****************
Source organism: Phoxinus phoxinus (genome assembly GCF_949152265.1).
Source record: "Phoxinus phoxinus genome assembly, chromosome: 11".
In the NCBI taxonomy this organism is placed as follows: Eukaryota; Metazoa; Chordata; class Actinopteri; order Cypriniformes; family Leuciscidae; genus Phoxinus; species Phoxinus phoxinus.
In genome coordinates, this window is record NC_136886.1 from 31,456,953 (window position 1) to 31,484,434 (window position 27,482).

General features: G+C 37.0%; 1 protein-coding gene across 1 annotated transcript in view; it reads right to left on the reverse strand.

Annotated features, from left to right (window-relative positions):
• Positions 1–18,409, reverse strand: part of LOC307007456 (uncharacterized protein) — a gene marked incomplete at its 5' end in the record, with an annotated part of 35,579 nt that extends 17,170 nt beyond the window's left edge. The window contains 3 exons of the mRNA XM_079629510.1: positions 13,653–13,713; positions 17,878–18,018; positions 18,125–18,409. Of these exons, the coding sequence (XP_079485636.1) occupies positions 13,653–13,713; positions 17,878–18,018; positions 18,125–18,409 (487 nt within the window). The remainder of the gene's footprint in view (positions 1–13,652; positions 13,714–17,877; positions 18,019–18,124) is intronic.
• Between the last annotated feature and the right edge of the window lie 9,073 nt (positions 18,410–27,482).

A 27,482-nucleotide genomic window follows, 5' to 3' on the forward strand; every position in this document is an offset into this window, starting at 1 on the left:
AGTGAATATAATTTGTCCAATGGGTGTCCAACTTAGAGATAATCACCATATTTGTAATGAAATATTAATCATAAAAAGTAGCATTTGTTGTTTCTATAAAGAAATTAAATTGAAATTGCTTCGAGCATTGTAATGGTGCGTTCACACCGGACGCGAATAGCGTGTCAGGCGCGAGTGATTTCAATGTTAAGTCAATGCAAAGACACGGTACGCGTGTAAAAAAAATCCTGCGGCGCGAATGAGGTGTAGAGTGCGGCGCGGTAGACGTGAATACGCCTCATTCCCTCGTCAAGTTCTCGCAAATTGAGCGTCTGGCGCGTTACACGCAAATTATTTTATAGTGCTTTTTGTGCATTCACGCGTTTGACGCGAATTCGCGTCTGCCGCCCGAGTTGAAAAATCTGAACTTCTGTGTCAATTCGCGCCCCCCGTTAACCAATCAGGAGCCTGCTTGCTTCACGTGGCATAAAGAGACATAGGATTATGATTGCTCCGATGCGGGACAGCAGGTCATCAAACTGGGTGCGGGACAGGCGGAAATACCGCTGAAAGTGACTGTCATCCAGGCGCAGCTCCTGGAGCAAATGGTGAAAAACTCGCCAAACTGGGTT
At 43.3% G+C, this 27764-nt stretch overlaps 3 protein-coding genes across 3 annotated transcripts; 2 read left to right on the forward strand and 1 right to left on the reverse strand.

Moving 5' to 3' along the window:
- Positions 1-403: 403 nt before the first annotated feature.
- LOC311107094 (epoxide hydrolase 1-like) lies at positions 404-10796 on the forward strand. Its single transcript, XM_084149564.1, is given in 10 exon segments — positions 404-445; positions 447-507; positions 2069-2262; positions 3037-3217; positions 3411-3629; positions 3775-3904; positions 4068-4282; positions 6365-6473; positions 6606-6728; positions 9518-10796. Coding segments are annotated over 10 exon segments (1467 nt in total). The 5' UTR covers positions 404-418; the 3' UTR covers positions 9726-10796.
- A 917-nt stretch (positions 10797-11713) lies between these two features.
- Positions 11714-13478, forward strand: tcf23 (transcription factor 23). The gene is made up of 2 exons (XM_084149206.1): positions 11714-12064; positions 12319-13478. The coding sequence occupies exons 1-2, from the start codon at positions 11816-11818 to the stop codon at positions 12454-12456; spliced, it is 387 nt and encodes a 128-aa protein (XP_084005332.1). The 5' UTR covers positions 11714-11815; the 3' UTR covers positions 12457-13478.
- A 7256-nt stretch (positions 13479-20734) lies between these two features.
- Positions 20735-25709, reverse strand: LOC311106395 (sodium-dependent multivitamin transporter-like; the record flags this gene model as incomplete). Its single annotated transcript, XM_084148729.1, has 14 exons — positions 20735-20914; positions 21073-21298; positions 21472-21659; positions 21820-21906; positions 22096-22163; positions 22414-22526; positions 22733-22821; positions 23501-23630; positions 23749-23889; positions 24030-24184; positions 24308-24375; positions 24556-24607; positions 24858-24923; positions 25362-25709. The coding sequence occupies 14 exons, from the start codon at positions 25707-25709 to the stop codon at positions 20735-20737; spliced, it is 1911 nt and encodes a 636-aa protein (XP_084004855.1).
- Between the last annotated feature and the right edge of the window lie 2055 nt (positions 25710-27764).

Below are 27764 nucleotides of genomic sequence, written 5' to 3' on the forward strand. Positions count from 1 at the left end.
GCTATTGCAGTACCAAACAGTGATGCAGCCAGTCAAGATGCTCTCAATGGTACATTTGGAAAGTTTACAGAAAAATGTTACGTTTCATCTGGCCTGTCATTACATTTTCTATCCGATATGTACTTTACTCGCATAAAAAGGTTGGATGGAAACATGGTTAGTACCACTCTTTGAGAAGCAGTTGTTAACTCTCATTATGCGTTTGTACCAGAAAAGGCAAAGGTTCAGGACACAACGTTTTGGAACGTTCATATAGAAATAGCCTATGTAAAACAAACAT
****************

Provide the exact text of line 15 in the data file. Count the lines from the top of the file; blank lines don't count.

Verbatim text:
- A 917-nt stretch (positions 10797-11713) lies between these two features.